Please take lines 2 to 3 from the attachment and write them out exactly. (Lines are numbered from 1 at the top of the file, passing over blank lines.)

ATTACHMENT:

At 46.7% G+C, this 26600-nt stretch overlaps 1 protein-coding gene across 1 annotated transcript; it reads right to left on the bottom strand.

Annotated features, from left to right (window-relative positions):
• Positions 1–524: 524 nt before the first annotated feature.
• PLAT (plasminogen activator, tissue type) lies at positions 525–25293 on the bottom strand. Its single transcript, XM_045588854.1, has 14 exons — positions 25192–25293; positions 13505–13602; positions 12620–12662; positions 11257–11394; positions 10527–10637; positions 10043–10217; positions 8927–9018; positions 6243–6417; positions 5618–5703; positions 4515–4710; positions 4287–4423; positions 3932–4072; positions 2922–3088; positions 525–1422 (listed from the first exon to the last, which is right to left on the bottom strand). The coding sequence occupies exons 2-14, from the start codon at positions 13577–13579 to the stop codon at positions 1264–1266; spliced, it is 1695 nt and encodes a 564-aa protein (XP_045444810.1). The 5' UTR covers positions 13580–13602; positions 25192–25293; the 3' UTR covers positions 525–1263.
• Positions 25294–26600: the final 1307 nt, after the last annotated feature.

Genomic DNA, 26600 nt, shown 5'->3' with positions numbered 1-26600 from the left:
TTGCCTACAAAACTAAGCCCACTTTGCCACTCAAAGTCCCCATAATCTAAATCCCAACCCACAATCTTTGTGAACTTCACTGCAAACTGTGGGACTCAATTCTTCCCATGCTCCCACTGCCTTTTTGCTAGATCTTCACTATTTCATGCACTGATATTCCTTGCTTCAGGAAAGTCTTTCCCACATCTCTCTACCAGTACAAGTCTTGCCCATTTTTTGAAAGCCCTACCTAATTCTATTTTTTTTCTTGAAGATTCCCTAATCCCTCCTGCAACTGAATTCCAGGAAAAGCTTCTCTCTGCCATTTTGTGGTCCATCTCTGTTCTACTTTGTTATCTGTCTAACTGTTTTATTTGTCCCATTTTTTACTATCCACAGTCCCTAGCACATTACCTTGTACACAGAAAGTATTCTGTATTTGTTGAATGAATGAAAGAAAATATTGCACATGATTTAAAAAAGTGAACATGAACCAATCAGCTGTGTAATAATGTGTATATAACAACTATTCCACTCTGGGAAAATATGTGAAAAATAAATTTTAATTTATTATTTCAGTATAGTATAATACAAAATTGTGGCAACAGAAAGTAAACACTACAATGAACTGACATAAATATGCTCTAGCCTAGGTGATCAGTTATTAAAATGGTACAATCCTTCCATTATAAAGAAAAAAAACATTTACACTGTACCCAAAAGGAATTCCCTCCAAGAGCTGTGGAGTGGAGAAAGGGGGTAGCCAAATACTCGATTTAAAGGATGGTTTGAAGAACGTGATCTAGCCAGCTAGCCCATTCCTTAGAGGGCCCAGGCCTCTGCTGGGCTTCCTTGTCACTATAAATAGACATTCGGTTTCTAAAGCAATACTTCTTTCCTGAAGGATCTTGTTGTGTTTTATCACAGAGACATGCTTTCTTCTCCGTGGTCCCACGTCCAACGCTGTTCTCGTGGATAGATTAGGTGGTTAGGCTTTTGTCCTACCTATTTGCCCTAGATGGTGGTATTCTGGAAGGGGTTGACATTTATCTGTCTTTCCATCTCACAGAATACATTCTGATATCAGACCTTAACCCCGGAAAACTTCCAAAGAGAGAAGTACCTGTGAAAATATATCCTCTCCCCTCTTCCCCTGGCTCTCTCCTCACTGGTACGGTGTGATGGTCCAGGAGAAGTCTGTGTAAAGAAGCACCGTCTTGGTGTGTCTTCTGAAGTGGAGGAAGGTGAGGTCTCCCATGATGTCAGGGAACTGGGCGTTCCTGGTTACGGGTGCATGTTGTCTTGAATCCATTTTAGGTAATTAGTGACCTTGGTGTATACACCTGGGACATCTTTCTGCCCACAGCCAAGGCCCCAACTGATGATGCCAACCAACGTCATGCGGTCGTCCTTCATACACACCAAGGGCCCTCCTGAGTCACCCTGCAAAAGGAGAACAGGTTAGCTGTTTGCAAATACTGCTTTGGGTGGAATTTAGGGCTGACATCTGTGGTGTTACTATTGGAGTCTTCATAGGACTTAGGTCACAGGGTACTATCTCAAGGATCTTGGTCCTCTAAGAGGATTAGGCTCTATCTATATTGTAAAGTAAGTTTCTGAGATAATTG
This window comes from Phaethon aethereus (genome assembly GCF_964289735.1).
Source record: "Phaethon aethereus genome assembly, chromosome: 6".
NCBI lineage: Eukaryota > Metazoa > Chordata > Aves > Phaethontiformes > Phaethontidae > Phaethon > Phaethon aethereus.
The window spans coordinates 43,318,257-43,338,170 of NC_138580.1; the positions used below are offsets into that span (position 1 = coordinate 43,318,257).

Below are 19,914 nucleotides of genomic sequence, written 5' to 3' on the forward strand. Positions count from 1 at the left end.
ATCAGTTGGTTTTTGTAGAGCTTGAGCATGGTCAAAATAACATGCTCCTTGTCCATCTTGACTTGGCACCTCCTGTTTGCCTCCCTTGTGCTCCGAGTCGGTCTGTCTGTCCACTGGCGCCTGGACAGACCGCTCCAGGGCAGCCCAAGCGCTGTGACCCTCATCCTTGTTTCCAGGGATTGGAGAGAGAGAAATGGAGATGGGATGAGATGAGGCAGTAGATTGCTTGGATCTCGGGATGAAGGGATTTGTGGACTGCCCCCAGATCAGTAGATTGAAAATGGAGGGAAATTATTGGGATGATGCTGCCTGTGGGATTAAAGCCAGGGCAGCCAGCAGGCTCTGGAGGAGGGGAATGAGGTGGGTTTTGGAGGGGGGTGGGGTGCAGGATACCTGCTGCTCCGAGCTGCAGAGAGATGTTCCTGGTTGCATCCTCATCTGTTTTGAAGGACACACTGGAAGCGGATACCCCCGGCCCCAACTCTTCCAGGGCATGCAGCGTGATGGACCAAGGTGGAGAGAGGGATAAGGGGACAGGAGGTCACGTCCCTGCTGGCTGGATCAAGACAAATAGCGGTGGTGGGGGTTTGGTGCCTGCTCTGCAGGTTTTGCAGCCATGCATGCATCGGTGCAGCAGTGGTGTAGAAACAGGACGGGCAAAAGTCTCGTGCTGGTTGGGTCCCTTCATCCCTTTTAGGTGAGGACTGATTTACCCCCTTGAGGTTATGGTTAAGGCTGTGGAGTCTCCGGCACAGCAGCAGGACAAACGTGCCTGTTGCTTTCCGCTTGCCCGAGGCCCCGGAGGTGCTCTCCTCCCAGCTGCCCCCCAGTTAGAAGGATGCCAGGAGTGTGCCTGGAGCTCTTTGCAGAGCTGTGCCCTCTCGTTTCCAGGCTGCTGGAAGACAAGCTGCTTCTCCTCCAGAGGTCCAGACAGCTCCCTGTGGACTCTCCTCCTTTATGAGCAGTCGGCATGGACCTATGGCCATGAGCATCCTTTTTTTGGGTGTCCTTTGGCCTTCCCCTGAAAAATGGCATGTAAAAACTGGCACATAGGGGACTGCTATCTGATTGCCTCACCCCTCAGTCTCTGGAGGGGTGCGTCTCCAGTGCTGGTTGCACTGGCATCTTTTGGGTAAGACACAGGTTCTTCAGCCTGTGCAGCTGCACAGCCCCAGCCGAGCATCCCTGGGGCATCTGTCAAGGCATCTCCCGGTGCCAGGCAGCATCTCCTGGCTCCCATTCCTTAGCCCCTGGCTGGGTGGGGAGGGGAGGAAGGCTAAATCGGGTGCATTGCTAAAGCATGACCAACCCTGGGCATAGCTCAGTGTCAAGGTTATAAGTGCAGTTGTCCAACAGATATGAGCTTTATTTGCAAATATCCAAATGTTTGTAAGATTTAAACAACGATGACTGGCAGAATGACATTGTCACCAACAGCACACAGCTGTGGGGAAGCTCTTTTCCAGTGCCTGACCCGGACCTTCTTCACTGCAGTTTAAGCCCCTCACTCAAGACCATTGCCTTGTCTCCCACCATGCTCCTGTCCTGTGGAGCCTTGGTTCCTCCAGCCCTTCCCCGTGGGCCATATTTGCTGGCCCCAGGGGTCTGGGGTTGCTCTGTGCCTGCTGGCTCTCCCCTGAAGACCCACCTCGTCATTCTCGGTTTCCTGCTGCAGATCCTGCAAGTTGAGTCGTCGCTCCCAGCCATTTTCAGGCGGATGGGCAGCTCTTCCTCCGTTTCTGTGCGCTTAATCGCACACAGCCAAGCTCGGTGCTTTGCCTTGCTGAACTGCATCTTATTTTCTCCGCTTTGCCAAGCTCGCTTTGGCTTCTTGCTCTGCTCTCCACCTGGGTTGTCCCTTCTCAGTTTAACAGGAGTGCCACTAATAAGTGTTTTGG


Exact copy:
Annotated features, from left to right (window-relative positions):
• Positions 1–524: 524 nt before the first annotated feature.